Room at the inn
According to Netanel Lapidot, deputy director for strategy at the Construction and Housing Ministry, the distance between people mandated by the Health Ministry must be maintained. But there is no limitation on how many workers may sleep in one room. And even that’s not standard practice. The contractor’s association recently issued a call to hotel owners to house construction workers from the territories for a predetermined payment.
That worked, at least for a time. So far, 11,000 beds have been found. No one is sleeping alone, but there are no more than three or four to a room and they have “at least proper and acceptable conditions,” the call for accommodations states.
Another overnight option is prefab structures on construction sites. Yet another, in the south, is a plan under consideration by the Construction and Housing Ministry to house workers in the Holot detention center in the Negev, where asylum seekers were formerly housed.
Lapidot says that the decision to house Palestinian workers in Israel is due to concern over the collapse of the industry as well as damage to the Palestinian economy if workers are kept out.
As for ensuring that the workers themselves are not required to pay for their own overnight accommodations, the Construction and Housing Ministry told Haaretz that it has not yet resolved this issue.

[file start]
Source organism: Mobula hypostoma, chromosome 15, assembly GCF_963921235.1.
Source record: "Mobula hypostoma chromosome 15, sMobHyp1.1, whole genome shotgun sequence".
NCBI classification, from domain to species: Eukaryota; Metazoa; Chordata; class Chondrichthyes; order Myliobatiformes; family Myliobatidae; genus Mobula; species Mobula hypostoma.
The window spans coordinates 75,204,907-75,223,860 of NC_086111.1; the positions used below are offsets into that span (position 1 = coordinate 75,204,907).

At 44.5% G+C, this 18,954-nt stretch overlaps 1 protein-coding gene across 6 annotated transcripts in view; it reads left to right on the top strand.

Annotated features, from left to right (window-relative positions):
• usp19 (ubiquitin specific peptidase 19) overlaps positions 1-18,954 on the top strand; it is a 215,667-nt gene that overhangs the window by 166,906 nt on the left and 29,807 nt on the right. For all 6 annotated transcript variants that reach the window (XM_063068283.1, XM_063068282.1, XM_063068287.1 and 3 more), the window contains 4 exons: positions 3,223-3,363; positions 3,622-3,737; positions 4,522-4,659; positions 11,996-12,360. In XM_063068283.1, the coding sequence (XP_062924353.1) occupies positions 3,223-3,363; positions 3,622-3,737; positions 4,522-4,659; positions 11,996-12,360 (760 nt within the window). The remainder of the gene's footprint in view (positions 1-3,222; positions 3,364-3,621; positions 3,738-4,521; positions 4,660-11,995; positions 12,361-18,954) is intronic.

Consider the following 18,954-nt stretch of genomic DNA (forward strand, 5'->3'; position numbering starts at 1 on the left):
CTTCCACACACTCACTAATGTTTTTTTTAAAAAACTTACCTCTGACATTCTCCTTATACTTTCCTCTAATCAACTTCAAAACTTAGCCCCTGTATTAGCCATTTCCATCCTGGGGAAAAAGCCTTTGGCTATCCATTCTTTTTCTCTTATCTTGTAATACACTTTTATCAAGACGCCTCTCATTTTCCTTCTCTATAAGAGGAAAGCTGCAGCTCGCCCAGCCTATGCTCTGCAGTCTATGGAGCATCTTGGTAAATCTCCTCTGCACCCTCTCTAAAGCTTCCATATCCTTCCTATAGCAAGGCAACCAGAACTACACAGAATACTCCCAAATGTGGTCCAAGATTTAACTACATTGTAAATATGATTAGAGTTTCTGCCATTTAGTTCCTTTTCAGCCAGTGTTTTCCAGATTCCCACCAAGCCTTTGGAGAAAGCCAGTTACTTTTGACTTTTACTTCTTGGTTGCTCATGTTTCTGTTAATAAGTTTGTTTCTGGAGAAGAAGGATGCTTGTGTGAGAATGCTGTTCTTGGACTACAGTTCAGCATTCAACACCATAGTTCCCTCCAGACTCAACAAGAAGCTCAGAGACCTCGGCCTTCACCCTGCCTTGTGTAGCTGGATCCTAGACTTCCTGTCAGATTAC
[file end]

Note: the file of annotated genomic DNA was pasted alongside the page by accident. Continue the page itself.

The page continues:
The contractors’ association and the Defense Ministry told Haaretz that they are putting special emphasis on following the Health Ministry regulations and protecting the workers’ health. They also said that employers are required to provide proper sanitation, food and security. A security person will be on duty at night in the workers’ sleeping quarters to make sure they don’t leave. If a Palestinian is infected with the coronavirus during his stay in Israel for work, he will be treated in Israel and then returned to the West Bank. However, attorney Gadeer Nikola from the workers’ rights group Kav La’Oved told Haaretz that Palestinians do not have Israeli health insurance except for work accidents – and therefore it is not clear who would pay for such treatment.
An estimated 26,000 Palestinian workers out of a total of 70,000 holders of work permits entered Israel yesterday. In addition to those employed in construction, Palestinians working in agriculture, industry and health care were also allowed to enter Israel and stay overnight.
At first it was decided that only workers under the age of 50, who are at lower risk of becoming ill from the coronavirus, would be allowed in. But later last week it was decided to let older workers in as well, except for those from the Bethlehem area, which is the epicenter of the coronavirus outbreak in the West Bank.
The younger workers, like the older ones, are to have their temperature taken at the crossing into Israel, according to Health Ministry regulations. But most of those who crossed into Israel yesterday said their temperature was not taken.